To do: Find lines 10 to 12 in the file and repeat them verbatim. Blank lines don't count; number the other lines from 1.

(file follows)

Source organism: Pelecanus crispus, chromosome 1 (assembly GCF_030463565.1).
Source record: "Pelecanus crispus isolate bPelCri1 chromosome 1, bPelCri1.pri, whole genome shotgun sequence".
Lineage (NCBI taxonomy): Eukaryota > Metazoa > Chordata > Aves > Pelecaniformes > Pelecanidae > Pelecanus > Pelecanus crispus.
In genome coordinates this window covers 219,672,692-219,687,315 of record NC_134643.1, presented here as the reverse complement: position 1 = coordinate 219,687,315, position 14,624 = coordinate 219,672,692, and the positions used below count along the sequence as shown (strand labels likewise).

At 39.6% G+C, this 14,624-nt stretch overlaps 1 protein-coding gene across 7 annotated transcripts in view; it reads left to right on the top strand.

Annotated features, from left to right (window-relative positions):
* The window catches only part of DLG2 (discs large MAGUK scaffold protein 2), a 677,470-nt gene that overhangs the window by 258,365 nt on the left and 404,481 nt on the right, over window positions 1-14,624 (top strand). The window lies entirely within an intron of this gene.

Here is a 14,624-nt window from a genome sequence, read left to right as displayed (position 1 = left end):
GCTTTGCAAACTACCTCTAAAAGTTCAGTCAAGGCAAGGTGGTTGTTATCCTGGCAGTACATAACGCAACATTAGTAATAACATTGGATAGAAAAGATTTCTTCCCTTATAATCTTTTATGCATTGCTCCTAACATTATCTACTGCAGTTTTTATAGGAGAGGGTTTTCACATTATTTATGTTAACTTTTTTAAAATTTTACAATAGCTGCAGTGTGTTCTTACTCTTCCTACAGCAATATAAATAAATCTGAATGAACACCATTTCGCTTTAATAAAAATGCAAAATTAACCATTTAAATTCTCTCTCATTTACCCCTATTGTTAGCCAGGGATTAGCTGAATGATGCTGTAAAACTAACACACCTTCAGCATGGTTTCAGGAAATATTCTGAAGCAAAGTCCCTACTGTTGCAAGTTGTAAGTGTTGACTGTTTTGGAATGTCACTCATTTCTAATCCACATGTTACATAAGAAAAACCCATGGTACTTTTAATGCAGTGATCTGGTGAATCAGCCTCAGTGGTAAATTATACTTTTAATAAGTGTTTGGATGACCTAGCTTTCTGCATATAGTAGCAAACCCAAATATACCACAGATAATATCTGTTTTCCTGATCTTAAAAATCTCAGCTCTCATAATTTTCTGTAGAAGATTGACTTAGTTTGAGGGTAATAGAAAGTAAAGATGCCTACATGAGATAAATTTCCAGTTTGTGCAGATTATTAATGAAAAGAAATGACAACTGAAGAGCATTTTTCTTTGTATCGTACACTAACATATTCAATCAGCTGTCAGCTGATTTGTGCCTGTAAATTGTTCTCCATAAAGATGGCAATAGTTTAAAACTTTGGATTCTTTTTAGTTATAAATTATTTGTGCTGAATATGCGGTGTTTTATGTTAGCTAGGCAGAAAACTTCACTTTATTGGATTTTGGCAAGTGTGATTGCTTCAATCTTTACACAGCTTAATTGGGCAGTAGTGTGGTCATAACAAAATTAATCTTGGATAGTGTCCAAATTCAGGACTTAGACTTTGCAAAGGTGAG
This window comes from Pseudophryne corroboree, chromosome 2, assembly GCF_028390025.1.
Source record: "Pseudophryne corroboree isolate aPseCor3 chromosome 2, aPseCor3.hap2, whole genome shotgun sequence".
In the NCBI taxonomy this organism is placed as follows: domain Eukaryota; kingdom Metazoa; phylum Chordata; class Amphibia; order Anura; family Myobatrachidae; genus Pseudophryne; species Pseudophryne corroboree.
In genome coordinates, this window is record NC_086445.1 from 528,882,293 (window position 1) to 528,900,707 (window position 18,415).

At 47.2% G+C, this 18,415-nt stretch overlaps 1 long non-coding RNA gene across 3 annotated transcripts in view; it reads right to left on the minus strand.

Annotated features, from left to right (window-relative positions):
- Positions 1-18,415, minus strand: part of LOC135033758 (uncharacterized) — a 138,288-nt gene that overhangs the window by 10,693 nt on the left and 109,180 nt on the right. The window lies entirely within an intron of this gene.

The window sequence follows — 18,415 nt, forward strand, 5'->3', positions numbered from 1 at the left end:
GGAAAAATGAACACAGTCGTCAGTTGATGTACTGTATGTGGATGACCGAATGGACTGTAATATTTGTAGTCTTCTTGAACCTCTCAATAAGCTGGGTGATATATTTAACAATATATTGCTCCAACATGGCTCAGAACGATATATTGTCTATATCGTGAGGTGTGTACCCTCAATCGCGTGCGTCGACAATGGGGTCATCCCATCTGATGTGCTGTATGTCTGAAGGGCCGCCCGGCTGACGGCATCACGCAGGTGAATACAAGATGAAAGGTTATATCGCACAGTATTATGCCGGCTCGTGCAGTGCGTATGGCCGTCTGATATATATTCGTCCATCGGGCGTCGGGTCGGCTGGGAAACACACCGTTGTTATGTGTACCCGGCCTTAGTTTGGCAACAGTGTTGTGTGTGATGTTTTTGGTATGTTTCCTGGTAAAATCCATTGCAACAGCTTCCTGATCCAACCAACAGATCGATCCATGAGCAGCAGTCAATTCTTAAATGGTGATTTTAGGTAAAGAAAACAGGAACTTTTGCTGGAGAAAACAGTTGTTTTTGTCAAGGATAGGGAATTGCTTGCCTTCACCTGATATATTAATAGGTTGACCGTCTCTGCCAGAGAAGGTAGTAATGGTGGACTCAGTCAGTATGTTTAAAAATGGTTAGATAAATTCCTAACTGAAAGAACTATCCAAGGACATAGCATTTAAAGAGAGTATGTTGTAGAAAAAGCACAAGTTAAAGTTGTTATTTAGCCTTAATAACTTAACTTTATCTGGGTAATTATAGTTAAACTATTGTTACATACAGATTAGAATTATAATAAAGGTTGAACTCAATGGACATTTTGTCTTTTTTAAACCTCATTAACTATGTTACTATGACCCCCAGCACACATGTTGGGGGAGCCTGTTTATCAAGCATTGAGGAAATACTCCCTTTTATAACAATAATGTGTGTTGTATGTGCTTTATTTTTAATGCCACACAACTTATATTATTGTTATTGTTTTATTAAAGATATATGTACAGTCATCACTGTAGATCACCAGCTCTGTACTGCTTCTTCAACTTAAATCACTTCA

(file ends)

This window comes from Pseudophryne corroboree, chromosome 2, assembly GCF_028390025.1.
Source record: "Pseudophryne corroboree isolate aPseCor3 chromosome 2, aPseCor3.hap2, whole genome shotgun sequence".
In the NCBI taxonomy this organism is placed as follows: domain Eukaryota; kingdom Metazoa; phylum Chordata; class Amphibia; order Anura; family Myobatrachidae; genus Pseudophryne; species Pseudophryne corroboree.